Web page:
The battery stay of the Lancer Evo 10 is made of black painted steel and is heavy, so I replaced it with a CUSCO battery stay made of red aluminum that matches the body color to reduce weight.
CUSCO battery stays
Replacing the battery stay
First, remove the stock battery stay.
Since it is only held in place by bolts, it can be removed by loosening the bolts little by little with a wrench. I tried to use a ratchet wrench to remove the bolts, but the bolts at the back interfered with the body and I couldn’t use it, so I used a wrench to remove them.
After loosening the bolt, it took about 10 minutes to turn the bolt because it was too hard to turn with my fingers.
The weight of the battery stay is less than half that of the stock battery stay, so if you want to reduce weight, this is a good option.
The stock stay holds the battery from the side as well, but the CUSCO stay only holds it from the top, so the fixation is a little weak. The CUSCO stay only holds the battery from the top, so it is a little weak. However, it holds the battery firmly enough that it will not fall over, so it is just a matter of feeling.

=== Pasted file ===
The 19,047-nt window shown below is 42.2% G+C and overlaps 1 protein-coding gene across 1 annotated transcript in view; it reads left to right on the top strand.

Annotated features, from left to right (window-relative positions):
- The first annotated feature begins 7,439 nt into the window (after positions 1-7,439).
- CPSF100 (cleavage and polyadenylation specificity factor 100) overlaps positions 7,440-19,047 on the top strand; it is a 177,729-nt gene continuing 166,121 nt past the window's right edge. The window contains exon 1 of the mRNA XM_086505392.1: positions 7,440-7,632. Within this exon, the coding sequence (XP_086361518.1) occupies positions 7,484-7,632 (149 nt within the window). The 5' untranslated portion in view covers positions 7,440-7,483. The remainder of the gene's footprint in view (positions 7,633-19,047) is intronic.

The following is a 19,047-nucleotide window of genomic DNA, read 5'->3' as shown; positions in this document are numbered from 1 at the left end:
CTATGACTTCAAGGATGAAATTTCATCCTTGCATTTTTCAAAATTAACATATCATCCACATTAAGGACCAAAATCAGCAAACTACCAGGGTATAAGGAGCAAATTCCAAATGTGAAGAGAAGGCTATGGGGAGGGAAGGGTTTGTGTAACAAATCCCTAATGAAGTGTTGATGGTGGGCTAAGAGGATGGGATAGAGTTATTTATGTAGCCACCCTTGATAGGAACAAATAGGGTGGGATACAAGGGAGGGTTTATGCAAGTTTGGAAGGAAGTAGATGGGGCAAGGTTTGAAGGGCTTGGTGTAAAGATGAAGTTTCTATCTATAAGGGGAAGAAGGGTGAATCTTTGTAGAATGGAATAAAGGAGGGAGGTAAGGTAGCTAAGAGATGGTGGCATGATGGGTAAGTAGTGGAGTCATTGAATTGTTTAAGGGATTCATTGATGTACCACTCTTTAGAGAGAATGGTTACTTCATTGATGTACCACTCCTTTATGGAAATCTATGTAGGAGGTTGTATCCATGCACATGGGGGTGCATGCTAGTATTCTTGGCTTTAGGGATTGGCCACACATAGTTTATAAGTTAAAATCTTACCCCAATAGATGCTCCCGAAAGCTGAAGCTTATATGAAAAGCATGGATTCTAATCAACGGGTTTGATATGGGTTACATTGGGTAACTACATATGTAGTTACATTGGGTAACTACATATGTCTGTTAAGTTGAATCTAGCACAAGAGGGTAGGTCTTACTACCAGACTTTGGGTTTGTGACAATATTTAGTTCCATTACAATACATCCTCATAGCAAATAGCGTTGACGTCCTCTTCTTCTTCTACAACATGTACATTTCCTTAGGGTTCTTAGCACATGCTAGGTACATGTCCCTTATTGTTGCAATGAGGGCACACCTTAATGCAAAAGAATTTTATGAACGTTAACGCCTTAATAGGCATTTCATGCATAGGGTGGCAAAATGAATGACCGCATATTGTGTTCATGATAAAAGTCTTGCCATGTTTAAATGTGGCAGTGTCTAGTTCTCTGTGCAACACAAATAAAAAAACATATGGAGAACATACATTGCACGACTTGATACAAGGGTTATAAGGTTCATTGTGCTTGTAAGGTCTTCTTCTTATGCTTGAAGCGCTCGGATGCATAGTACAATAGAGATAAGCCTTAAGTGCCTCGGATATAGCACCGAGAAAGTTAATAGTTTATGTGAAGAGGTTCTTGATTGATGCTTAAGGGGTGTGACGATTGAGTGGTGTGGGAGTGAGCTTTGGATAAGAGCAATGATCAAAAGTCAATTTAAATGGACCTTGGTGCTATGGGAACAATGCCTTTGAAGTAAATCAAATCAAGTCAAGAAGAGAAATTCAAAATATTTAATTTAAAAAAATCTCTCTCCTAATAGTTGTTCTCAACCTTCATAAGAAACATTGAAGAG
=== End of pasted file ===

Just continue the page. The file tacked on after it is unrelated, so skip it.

The “L” shaped metal rod that supports the battery along with the stay is only hooked to the battery tray, so to fix the bolt, you have to hold the part that is hooked to the tray. This was quite difficult, and it took me about 20 minutes to turn the bolt while holding the metal rod at the back, as I could barely get my hands in and the work space was too small.
I managed to finish replacing the battery stay, but it took almost five times as long as the work I had expected.
In a normal car, the battery is located under the hood and is easy to work with, so it should be quicker and easier to replace.
The Lancer Evo has the battery in the back of the trunk, so I can’t show off this red battery stay to everyone.